Segmental hypoplasia of the great saphenous vein and varicose disease.Eur J Vasc Endovasc Surg. 2004 Sep; 28(3):257-61.EJ
Primitive narrowing of great saphenous vein segments (saphenous hypoplasia) has been described in healthy limbs. The aim of the present study was to detect great saphenous vein segmental hypoplasia in limbs with varicose veins and to evaluate the local anatomical and haemodynamic patterns.
MATERIALS AND METHODS
The incidence of saphenous hypoplasia and the local haemodynamic rearrangement were evaluated by duplex ultrasonography in 676 normal limbs and in 320 limbs with varicose veins.
Segmental hypoplasia was demonstrated in 84 normal limbs and in 79 limbs with saphenous reflux. In the latter, the retrograde flow leaves the GSV at the proximal end of the hypoplastic segment to feed tributary veins.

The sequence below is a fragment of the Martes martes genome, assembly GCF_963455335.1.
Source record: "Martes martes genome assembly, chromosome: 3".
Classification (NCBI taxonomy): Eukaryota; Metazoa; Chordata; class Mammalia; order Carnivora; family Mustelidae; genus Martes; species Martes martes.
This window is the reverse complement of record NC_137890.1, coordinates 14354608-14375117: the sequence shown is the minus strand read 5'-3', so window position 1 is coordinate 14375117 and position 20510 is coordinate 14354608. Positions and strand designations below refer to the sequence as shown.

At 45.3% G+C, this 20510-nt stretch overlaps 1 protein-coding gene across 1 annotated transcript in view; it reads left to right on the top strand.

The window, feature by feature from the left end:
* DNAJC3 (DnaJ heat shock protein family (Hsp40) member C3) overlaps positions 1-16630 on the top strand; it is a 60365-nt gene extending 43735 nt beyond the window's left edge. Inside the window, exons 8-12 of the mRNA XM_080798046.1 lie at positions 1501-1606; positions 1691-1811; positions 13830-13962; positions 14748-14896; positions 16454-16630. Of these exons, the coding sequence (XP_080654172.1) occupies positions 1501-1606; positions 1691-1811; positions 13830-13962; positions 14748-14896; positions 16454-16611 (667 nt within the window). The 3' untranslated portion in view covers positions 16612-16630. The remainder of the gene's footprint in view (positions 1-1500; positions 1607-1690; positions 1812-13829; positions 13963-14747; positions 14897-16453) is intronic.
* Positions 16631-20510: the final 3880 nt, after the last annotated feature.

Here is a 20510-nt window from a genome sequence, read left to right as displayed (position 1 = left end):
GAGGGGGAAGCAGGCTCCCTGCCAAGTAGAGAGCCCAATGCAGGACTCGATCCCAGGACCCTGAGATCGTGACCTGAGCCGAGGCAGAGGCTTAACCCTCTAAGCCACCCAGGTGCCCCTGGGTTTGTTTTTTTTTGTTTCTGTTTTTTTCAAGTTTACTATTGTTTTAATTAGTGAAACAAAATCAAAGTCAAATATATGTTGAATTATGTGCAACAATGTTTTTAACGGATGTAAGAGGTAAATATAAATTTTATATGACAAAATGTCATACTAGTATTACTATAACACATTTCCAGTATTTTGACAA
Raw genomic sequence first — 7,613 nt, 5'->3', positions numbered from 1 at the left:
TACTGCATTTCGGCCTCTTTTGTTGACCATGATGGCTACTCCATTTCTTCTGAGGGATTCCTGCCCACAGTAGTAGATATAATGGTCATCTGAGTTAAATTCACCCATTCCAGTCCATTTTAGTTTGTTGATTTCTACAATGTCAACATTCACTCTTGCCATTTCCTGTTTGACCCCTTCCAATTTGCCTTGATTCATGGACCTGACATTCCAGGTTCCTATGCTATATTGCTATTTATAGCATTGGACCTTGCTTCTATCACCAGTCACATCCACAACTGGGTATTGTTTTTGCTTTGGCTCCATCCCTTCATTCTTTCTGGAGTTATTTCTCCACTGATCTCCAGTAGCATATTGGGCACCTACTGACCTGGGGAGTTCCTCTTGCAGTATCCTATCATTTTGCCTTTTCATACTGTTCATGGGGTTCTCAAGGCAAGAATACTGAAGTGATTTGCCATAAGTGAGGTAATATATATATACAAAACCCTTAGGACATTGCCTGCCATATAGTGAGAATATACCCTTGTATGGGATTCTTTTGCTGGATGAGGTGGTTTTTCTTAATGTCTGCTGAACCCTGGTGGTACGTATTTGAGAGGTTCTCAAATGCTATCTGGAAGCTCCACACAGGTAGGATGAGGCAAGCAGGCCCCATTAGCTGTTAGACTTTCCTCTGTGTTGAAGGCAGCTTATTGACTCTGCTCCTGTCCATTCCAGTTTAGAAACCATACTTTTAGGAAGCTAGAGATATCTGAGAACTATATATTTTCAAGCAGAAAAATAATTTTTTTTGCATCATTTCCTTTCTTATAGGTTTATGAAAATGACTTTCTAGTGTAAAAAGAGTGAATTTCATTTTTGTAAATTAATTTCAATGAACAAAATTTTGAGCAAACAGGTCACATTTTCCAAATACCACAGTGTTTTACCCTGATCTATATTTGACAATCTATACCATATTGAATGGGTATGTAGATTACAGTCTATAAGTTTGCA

Saphenous hypoplasia occurs in varicose limbs more frequently than in healthy ones (p= >0.001). It greatly influences the path of the reflux and the anatomy of the varicose veins. GSV segmental hypoplasia can be detected preoperatively by duplex ultrasonography. Its occurrence may influence surgical management for two main reasons: in about 68% of varicose limbs with segmental hypoplasia, the distal GSV is competent. If the distal GSV is varicose, its size and flow direction is normalised by treating the accessory vein that bypasses the hypoplastic segment.